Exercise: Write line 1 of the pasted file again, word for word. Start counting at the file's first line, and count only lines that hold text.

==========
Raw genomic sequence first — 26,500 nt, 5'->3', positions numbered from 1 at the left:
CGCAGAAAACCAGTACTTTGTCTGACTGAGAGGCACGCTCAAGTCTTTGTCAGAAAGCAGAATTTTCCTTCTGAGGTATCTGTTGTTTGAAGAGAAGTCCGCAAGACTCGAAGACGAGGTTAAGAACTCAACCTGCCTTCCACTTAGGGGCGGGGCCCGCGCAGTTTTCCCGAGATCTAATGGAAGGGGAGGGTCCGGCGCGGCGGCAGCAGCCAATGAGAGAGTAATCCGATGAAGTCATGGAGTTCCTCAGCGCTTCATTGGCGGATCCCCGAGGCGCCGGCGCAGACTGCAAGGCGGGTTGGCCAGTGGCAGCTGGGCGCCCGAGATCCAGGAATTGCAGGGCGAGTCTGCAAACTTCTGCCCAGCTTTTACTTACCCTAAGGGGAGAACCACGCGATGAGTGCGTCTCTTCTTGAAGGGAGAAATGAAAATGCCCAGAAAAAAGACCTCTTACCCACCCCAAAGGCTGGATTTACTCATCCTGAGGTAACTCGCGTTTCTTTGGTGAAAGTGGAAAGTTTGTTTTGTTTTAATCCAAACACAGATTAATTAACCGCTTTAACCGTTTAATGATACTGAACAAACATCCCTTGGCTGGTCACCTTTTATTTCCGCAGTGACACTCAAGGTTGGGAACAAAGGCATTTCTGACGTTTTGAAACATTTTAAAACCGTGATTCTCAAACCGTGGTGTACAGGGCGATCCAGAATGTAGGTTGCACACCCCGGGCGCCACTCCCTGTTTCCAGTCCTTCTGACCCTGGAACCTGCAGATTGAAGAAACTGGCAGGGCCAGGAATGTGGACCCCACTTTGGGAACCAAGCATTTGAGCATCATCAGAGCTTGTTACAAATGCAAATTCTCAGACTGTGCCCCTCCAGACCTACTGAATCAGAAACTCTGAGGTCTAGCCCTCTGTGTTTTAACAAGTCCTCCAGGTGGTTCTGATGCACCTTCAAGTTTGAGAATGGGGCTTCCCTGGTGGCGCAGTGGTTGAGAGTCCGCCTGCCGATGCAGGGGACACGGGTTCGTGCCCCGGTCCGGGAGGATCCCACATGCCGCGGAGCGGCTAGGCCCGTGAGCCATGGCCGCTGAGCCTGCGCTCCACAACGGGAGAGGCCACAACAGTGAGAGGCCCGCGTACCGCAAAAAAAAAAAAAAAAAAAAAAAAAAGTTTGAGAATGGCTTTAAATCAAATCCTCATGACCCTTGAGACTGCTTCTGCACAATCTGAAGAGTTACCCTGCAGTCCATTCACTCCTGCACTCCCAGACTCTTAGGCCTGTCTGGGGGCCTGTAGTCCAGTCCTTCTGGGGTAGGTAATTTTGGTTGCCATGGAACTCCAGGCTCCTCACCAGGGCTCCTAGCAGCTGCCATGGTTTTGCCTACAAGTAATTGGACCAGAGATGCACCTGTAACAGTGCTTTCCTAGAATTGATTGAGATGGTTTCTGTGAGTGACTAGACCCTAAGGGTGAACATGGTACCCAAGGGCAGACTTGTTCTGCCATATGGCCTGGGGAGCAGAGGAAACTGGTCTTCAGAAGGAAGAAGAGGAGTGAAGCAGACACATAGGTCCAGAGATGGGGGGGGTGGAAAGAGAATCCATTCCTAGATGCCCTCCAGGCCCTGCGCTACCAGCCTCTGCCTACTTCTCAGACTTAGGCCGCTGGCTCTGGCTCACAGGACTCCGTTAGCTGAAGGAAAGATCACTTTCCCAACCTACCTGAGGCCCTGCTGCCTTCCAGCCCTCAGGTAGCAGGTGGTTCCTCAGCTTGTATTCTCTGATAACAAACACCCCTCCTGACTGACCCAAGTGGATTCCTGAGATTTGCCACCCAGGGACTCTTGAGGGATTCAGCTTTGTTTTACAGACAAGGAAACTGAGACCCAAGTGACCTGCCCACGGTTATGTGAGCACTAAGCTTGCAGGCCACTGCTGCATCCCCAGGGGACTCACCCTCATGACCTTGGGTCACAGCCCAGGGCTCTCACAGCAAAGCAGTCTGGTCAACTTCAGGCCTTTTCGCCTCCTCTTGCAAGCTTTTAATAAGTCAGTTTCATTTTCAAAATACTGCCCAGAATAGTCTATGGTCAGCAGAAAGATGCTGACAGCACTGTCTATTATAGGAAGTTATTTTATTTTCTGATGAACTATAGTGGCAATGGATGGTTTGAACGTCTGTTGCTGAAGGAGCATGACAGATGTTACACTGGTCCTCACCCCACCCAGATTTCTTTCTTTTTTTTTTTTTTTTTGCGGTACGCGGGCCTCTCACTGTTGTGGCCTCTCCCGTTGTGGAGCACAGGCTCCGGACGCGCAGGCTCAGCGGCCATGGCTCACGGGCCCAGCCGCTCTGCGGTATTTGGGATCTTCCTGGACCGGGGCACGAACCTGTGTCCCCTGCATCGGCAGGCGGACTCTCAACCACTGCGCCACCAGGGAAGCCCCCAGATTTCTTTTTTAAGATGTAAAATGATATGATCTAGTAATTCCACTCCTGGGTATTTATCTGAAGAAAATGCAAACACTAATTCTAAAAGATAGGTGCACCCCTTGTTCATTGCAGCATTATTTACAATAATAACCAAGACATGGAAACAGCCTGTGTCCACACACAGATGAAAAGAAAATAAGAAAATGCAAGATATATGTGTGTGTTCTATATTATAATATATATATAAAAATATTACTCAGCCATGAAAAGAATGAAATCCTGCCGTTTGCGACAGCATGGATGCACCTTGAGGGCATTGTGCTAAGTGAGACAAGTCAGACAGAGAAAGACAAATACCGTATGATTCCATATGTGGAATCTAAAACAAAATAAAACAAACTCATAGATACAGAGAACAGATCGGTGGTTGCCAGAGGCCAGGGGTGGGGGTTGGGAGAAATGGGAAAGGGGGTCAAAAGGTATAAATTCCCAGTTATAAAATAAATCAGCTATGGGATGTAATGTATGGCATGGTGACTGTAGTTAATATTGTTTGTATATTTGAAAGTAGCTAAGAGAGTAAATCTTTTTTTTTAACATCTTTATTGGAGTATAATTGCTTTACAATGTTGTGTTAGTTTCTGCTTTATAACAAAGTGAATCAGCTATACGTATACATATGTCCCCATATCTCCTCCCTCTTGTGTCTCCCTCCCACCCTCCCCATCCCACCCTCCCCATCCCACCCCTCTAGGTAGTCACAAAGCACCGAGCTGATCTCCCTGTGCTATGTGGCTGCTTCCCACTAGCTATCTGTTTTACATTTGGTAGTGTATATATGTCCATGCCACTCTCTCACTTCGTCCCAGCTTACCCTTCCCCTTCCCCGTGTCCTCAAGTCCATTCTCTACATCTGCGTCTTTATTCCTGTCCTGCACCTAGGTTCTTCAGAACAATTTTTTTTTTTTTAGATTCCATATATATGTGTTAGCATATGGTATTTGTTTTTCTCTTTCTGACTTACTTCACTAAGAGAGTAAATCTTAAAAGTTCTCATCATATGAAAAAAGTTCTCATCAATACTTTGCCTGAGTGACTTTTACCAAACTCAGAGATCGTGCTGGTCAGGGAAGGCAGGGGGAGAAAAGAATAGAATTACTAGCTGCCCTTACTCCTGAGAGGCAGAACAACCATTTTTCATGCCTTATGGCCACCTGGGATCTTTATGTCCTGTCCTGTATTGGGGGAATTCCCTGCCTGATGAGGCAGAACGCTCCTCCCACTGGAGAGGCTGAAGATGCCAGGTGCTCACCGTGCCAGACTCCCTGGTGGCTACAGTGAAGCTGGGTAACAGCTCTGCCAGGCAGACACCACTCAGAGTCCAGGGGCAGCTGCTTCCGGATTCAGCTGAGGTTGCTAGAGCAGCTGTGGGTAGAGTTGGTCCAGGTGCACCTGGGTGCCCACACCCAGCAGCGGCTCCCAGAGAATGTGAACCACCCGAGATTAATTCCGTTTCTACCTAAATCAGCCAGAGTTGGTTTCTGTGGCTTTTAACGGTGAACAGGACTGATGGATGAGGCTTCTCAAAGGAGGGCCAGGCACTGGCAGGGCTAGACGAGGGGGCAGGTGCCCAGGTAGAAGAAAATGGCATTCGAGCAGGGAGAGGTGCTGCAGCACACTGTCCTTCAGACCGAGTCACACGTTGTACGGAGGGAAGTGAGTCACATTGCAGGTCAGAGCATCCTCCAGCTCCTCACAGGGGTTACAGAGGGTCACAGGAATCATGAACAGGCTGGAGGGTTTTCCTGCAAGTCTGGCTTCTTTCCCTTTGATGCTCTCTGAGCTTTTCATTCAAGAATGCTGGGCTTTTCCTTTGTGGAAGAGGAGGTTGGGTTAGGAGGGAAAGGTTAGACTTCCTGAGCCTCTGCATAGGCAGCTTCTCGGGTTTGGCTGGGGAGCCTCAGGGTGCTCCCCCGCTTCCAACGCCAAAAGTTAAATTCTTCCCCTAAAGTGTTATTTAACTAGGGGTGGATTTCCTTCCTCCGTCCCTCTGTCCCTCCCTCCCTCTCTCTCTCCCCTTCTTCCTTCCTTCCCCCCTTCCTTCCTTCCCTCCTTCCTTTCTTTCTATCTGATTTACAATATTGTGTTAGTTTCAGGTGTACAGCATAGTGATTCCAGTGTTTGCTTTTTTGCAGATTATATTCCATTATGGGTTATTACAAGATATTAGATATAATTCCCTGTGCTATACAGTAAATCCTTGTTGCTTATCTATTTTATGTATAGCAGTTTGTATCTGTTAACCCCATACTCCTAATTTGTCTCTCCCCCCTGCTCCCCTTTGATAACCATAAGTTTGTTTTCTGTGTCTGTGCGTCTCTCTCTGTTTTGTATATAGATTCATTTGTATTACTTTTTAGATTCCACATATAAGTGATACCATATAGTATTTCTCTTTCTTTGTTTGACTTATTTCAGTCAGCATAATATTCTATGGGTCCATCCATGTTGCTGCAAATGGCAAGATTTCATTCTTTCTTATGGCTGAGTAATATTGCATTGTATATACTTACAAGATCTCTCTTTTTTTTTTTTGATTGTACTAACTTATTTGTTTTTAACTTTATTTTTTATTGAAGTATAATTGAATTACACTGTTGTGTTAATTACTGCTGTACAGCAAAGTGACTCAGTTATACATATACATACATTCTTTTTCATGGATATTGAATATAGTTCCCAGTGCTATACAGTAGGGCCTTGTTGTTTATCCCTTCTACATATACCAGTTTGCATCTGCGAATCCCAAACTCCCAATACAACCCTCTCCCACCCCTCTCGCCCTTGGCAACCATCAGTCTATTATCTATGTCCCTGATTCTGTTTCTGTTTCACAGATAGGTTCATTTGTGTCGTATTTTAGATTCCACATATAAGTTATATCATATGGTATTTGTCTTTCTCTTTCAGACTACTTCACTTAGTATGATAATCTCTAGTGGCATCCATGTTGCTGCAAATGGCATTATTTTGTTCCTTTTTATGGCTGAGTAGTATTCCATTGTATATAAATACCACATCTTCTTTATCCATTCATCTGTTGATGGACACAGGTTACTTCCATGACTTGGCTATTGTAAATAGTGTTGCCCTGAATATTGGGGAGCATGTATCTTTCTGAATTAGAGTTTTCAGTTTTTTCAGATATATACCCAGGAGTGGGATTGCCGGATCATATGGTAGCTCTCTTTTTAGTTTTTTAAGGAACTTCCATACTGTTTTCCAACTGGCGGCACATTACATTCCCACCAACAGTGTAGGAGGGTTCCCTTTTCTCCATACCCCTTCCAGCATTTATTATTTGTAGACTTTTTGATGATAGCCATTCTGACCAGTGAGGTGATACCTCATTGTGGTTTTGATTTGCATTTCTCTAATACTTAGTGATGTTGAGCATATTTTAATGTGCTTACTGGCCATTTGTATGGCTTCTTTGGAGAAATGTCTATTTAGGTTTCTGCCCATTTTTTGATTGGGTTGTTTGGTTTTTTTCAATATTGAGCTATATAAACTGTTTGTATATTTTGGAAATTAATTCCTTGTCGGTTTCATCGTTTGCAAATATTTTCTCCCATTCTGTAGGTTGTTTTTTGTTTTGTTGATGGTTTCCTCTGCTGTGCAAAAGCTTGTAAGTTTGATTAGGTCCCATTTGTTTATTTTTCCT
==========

Raw genomic sequence first — 26,500 nt, 5'->3', positions numbered from 1 at the left: